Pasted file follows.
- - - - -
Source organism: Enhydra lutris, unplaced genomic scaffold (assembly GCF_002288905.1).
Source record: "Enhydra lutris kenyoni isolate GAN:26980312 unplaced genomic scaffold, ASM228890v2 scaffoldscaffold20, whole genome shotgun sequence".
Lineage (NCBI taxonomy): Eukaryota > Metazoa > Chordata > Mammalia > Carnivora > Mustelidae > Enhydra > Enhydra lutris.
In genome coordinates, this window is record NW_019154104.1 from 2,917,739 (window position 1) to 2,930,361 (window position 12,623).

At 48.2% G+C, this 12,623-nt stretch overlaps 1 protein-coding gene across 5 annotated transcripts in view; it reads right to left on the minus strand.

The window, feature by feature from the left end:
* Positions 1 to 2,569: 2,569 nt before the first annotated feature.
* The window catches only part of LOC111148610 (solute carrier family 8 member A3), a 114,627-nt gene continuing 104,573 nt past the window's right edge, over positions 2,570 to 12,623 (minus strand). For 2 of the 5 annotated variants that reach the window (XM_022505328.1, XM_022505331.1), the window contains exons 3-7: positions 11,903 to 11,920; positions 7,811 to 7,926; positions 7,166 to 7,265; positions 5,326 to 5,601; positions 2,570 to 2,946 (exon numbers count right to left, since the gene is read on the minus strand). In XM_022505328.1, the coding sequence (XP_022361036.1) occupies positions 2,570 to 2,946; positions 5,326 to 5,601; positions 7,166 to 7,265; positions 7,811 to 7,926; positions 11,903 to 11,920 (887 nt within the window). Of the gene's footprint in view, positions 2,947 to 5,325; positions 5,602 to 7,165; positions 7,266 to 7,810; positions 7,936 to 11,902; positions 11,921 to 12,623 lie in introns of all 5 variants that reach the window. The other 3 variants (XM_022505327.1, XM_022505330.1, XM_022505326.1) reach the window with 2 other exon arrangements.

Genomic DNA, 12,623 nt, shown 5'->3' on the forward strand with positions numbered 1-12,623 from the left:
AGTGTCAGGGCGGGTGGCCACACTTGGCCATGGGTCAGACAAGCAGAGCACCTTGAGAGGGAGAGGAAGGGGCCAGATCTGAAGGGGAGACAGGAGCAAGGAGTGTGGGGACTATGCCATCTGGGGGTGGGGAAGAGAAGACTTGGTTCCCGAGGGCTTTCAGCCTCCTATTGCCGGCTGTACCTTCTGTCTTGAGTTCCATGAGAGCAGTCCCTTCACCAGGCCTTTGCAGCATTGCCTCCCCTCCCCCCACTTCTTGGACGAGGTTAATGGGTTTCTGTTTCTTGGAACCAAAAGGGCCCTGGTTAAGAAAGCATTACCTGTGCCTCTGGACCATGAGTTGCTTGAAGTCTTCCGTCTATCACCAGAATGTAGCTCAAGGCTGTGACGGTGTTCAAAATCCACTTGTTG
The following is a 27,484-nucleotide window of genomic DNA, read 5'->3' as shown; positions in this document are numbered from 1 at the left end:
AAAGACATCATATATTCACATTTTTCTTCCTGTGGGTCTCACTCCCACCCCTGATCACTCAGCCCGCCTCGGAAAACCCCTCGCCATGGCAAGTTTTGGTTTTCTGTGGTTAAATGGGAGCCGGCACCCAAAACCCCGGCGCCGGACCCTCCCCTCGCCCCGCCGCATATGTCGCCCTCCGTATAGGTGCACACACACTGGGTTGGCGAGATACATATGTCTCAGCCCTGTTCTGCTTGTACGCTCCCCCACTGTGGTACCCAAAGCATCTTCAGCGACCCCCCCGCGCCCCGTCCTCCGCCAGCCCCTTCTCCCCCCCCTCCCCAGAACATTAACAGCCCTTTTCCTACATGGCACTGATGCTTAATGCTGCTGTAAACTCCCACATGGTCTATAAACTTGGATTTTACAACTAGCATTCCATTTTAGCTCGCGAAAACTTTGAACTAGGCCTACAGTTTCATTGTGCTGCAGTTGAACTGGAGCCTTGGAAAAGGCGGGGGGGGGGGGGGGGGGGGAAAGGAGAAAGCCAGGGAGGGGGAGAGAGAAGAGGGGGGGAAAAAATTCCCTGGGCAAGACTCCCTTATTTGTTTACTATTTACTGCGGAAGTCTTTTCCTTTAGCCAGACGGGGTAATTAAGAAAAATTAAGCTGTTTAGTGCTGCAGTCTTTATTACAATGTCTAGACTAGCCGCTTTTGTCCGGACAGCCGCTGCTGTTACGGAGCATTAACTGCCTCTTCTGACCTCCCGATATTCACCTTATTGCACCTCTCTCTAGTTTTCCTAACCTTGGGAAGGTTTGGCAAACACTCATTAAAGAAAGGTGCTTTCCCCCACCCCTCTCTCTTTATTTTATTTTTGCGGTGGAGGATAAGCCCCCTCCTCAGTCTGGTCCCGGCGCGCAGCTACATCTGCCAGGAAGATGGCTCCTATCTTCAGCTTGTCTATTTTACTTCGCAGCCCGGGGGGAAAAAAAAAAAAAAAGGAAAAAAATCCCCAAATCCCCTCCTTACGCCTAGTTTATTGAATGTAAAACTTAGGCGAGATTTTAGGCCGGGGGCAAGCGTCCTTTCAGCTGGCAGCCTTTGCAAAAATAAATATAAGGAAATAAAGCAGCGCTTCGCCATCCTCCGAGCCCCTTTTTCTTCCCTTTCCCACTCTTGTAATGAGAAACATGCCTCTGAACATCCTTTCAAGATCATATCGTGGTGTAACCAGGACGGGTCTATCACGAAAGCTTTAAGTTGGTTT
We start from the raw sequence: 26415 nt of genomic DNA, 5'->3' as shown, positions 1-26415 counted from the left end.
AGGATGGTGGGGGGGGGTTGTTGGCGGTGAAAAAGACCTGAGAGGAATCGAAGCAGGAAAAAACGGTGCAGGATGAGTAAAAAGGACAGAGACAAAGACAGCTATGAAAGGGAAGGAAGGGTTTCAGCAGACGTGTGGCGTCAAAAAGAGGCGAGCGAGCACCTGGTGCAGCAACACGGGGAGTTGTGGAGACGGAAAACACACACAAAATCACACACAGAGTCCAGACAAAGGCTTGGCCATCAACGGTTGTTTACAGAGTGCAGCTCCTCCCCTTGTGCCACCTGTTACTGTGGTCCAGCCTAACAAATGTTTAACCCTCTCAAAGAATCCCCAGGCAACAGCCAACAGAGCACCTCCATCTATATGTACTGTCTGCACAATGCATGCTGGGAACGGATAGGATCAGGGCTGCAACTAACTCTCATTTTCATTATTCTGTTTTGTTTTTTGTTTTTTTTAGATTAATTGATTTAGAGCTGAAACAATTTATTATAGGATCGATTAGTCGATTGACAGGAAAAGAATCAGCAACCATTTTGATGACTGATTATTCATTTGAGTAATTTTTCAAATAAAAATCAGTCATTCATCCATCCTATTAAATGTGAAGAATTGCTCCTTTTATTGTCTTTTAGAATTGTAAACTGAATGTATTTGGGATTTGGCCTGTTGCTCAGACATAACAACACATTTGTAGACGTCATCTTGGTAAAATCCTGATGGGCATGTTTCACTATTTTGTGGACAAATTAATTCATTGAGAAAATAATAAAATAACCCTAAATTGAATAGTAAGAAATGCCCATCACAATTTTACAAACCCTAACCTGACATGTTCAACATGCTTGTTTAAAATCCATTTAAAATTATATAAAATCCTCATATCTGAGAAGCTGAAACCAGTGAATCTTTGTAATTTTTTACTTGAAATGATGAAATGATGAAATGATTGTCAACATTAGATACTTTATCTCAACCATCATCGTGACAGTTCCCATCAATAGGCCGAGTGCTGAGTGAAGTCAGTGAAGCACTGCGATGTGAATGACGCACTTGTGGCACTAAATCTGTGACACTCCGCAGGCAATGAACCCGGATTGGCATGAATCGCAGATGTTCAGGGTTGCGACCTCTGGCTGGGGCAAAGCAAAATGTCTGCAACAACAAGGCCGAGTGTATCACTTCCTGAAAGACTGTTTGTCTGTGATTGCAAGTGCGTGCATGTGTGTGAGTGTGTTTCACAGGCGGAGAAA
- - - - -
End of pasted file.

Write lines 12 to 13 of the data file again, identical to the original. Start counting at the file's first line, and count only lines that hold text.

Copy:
AAAGACATCATATATTCACATTTTTCTTCCTGTGGGTCTCACTCCCACCCCTGATCACTCAGCCCGCCTCGGAAAACCCCTCGCCATGGCAAGTTTTGGTTTTCTGTGGTTAAATGGGAGCCGGCACCCAAAACCCCGGCGCCGGACCCTCCCCTCGCCCCGCCGCATATGTCGCCCTCCGTATAGGTGCACACACACTGGGTTGGCGAGATACATATGTCTCAGCCCTGTTCTGCTTGTACGCTCCCCCACTGTGGTACCCAAAGCATCTTCAGCGACCCCCCCGCGCCCCGTCCTCCGCCAGCCCCTTCTCCCCCCCCTCCCCAGAACATTAACAGCCCTTTTCCTACATGGCACTGATGCTTAATGCTGCTGTAAACTCCCACATGGTCTATAAACTTGGATTTTACAACTAGCATTCCATTTTAGCTCGCGAAAACTTTGAACTAGGCCTACAGTTTCATTGTGCTGCAGTTGAACTGGAGCCTTGGAAAAGGCGGGGGGGGGGGGGGGGGGGGAAAGGAGAAAGCCAGGGAGGGGGAGAGAGAAGAGGGGGGGAAAAAATTCCCTGGGCAAGACTCCCTTATTTGTTTACTATTTACTGCGGAAGTCTTTTCCTTTAGCCAGACGGGGTAATTAAGAAAAATTAAGCTGTTTAGTGCTGCAGTCTTTATTACAATGTCTAGACTAGCCGCTTTTGTCCGGACAGCCGCTGCTGTTACGGAGCATTAACTGCCTCTTCTGACCTCCCGATATTCACCTTATTGCACCTCTCTCTAGTTTTCCTAACCTTGGGAAGGTTTGGCAAACACTCATTAAAGAAAGGTGCTTTCCCCCACCCCTCTCTCTTTATTTTATTTTTGCGGTGGAGGATAAGCCCCCTCCTCAGTCTGGTCCCGGCGCGCAGCTACATCTGCCAGGAAGATGGCTCCTATCTTCAGCTTGTCTATTTTACTTCGCAGCCCGGGGGGAAAAAAAAAAAAAAAGGAAAAAAATCCCCAAATCCCCTCCTTACGCCTAGTTTATTGAATGTAAAACTTAGGCGAGATTTTAGGCCGGGGGCAAGCGTCCTTTCAGCTGGCAGCCTTTGCAAAAATAAATATAAGGAAATAAAGCAGCGCTTCGCCATCCTCCGAGCCCCTTTTTCTTCCCTTTCCCACTCTTGTAATGAGAAACATGCCTCTGAACATCCTTTCAAGATCATATCGTGGTGTAACCAGGACGGGTCTATCACGAAAGCTTTAAGTTGGTTT
We start from the raw sequence: 26415 nt of genomic DNA, 5'->3' as shown, positions 1-26415 counted from the left end.